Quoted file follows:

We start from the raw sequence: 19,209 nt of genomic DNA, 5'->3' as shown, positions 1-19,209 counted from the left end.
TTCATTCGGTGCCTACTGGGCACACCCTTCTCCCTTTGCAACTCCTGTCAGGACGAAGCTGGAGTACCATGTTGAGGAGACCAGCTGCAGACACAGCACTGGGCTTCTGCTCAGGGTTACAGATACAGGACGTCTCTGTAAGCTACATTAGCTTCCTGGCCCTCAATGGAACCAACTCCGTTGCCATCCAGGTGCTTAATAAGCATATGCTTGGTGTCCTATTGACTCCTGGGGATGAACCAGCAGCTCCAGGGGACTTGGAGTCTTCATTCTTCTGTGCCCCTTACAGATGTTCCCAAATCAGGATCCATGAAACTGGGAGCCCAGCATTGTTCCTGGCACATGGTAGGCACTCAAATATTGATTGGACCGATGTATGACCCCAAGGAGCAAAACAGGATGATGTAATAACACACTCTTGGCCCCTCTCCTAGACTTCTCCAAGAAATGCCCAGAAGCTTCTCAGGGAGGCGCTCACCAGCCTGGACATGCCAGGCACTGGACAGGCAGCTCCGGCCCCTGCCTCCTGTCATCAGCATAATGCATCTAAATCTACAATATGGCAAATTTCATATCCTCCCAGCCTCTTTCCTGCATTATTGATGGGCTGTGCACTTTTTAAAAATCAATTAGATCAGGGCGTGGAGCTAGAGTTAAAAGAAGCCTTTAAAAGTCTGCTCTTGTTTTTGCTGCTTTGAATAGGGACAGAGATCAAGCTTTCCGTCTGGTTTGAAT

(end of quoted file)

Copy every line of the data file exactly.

We start from the raw sequence: 19,209 nt of genomic DNA, 5'->3' as shown, positions 1-19,209 counted from the left end.
TTCATTCGGTGCCTACTGGGCACACCCTTCTCCCTTTGCAACTCCTGTCAGGACGAAGCTGGAGTACCATGTTGAGGAGACCAGCTGCAGACACAGCACTGGGCTTCTGCTCAGGGTTACAGATACAGGACGTCTCTGTAAGCTACATTAGCTTCCTGGCCCTCAATGGAACCAACTCCGTTGCCATCCAGGTGCTTAATAAGCATATGCTTGGTGTCCTATTGACTCCTGGGGATGAACCAGCAGCTCCAGGGGACTTGGAGTCTTCATTCTTCTGTGCCCCTTACAGATGTTCCCAAATCAGGATCCATGAAACTGGGAGCCCAGCATTGTTCCTGGCACATGGTAGGCACTCAAATATTGATTGGACCGATGTATGACCCCAAGGAGCAAAACAGGATGATGTAATAACACACTCTTGGCCCCTCTCCTAGACTTCTCCAAGAAATGCCCAGAAGCTTCTCAGGGAGGCGCTCACCAGCCTGGACATGCCAGGCACTGGACAGGCAGCTCCGGCCCCTGCCTCCTGTCATCAGCATAATGCATCTAAATCTACAATATGGCAAATTTCATATCCTCCCAGCCTCTTTCCTGCATTATTGATGGGCTGTGCACTTTTTAAAAATCAATTAGATCAGGGCGTGGAGCTAGAGTTAAAAGAAGCCTTTAAAAGTCTGCTCTTGTTTTTGCTGCTTTGAATAGGGACAGAGATCAAGCTTTCCGTCTGGTTTGAAT